ḥaa'yuups Ron Hamilton

Last changed on Wed, 12/31/1969 - 16:00


ḥaa'yuups was born at Ahaswinis, north of Port Alberni, at the head of Barkley Sound, on February 11, 1948. He is a member of the Huupachesat-ḥ First Nation of the Nuu-chah-nulth peoples. He is a proud father of 4 sons; Jacob, Johnson, Simon and Alvin. ḥaa'yuups resides at Emin, his home community, where he holds a hereditary seat and willingly serves and supports his community, family and friends in the capacity needed. This includes but is not limited to being a traditional protocol consultant and a practicing traditional ritualist for the last forty-eight years. He is a highly skilled researcher, interviewer, and public speaker. ḥaa'yuups is an acclaimed traditional Nuu-chah-nulth designer, carver, singer, dancer, and composer; this includes any designs needed for regalia or thliitsapilthim (curtains) or guiding through the process of ceremony. One of his lifelong passions that he holds immense pride in is collecting over 10,000 Nuu-chah-nulth names which are shared when requested by family members. 

His traditional names have included: Haphkwachuu, Kwaawina, Kwaayaats’ap’alth, K’waayis, Sha’tsiiyakib, Tlaakwaagiikamaay, Ki-ke-in, Wuu’yaakiihtuu, Gwaayimdzii, Xwunxwulaas, Hiilthaamaas, Hahaayuu-iih, Haayuu-ituu-iih, Aa-aptsiik, Haa-ak Aptsiik, Tl’iitl’aalaadzii, Chamaktl, Tlaaliis, Tlaatsatsum, Chaakwaasap, Chaakwaasiktin, Chaakwaasikmiik, Aa-aatsiknuk, Winchii, Tliishin, Aapchinkwaa-ap, Huu-aahtitapshiith, Omaay, Chamaḳtl Naawxdzii, Chaachimsa’nap, and Tl’oheys. On 28-29 May 2009, he assumed the title of his paternal great-grandfather as the Taayii of the Takiishtakamlthat-h house of Tliikuultyhat-h Huupachesat-h. After a bad car accident, in the winter of 2017, his aunty Hilda Hansen changed his name from Chuuchkamalthnii to ḥaa'yuups; when translated to english, it means ten times the chief. 

ḥaa'yuups achieved his Bachelor of Arts in Anthropology and pursued many different interests including, but not limited to, Historical interpretation. He is a published author and educator / lecturer for kindergarteners to PhD students. He also teaches seminars and has a personal commitment to diverse community development projects. Because of his renowned work in all of these areas, he has traveled to many places. His travels include visiting the Smithsonian Institute’s National Museum of the American Indian as a guest curator preparing the Nuu-chah-nulth portion of their major Northwest Coast exhibition “Listening To Our Ancestors” in 2005. ḥaa'yuups has many selected accomplishments to mention. He co-curated the first major exhibition of Nuu-chah-nulth thliitsapilthim (ceremonial curtains) titled “Backstory. Nuu-chah-nulth Ceremonial Curtains and the Works of Ki-ke-in” at the Belkin Art Gallery at the University of British Columbia in Vancouver, BC. This exhibition was a part of the Vancouver 2010 Cultural Olympiad. For the last 4 years he has been working as the Co-Curator of the newly refurbished Northwest Coast hall at the American Museum of Natural History in New York. Most recently he has been involved with the Metropolitan Museum of Modern Art, also in New York City.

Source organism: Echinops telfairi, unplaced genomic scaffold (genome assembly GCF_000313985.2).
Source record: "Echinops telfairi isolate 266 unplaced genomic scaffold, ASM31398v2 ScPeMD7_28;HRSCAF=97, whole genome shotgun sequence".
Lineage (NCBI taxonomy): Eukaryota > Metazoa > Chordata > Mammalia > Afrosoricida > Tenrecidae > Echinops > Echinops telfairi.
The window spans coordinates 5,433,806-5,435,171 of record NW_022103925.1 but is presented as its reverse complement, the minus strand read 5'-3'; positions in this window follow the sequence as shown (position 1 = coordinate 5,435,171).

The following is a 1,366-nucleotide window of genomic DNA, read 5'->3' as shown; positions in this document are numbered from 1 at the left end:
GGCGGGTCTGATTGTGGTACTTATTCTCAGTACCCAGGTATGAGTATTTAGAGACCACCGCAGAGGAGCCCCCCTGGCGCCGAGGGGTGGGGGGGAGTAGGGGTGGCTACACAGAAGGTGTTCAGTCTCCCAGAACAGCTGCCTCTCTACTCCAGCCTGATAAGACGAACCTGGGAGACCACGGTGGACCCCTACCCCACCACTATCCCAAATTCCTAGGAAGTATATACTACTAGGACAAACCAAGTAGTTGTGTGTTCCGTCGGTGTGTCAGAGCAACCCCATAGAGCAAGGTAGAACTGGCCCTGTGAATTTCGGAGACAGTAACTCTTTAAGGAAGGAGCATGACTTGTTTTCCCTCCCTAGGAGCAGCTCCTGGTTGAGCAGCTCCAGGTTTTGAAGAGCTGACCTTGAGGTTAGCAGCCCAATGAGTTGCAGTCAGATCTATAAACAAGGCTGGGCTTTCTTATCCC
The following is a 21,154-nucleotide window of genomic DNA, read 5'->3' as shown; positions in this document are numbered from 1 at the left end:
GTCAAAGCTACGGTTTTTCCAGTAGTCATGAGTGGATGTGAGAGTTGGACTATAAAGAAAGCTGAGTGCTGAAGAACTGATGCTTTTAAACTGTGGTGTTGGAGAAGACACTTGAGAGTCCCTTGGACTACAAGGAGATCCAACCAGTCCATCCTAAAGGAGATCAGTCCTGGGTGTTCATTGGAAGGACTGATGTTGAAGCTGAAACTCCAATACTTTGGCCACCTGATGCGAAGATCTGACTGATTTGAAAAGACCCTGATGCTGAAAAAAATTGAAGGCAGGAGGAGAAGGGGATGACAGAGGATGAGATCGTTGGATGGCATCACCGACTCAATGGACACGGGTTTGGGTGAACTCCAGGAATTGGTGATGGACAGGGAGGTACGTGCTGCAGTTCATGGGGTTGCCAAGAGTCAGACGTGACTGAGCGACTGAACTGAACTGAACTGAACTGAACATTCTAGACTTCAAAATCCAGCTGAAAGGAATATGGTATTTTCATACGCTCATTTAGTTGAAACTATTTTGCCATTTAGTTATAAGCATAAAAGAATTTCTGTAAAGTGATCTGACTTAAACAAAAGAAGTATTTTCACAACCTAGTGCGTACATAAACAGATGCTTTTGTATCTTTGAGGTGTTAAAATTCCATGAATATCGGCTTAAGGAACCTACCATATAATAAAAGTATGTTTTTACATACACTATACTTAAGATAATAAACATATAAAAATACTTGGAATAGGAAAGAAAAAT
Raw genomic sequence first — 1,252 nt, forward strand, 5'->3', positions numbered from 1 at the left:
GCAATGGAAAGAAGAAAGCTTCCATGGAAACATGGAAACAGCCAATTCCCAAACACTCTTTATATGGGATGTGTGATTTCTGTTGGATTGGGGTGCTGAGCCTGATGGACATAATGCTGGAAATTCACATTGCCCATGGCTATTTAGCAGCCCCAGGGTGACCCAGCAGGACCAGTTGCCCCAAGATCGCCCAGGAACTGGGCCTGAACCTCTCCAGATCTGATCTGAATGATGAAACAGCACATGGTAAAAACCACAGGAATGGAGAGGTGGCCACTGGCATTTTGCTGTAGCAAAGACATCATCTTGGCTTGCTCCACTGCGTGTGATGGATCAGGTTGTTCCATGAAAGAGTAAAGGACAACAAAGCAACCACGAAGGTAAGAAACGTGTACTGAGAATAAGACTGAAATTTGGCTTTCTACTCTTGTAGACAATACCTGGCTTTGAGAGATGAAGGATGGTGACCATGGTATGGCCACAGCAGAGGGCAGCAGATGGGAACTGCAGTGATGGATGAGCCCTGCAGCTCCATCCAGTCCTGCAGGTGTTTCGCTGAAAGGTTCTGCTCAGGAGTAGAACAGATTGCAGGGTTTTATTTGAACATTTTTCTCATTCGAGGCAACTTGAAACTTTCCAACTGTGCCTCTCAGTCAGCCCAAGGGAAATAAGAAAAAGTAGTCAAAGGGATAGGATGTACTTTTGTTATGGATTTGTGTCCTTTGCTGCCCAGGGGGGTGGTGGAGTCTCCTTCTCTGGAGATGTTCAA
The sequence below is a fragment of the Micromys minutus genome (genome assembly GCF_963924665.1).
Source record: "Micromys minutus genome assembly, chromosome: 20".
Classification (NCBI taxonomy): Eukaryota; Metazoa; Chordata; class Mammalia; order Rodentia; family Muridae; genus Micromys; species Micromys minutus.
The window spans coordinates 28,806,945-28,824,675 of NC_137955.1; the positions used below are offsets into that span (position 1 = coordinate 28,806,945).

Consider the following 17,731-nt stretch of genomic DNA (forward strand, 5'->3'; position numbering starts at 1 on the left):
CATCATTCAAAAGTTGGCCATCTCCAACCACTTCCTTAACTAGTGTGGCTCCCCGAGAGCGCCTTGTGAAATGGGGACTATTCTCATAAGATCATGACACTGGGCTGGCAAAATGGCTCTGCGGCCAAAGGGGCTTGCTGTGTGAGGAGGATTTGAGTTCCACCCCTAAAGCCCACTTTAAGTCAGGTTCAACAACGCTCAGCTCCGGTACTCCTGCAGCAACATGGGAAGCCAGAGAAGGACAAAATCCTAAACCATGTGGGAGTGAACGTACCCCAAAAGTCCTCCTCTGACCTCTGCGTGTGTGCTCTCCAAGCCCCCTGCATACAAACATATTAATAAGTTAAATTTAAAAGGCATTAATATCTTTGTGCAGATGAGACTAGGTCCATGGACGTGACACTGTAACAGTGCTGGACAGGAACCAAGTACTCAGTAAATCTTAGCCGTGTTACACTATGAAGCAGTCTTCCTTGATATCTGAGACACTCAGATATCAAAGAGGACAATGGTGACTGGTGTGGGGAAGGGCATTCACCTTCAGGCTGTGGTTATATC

As a Nuu-chah-nulth ethnographer Ki-ke-in wrote the Introduction to the 2004 Nuu-chah-nulth Phrase Book & Dictionary. ḥaa'yuups contributed 14 designs to the first, cooperatively written product of the Barkley Sound Language Development Project, the Nuu-chah-nulth Phrase Book & Dictionary: Barkley Sound Dialect (Bamfield: Barkley Sound Dialect Working Group, 2004). From having an understanding of sound structure and syntax, ḥaa'yuups created his own version of word spelling for the Nuu-chah-nulth language. Below is a chart for reference. ḥaa'yuups is also mentioned and has had publications in many books of knowledge sharing for study. He wants to create an annotated bibliography of his considerable library of material about the West Coast. 

In finishing, ḥaa'yuups is eager and aspires to complete many more projects before he plans to completely retire. He is constantly working on compiling information to be used as learning tools for Nuu-chah-nulth people to ensure that our history and practices don’t diminish. He has and will continually be a resource of bountiful information when called upon for our cultural practices and preparations for ceremony as a knowledge keeper. His wish is to complete his compilation for further use before he leaves this world. 

Source: the original creation of this document was inspired by the works of Dr. Denise Green at Cornell University in 2003 and was last updated in 2014. Since 2014, ḥaa'yuups has been up to a lot. Through conversation, and interpretation, Veronica Agnes Morgan pieced together this biography for the Nuu-chah-nulth Living Archive in May 2021.




Referenced Content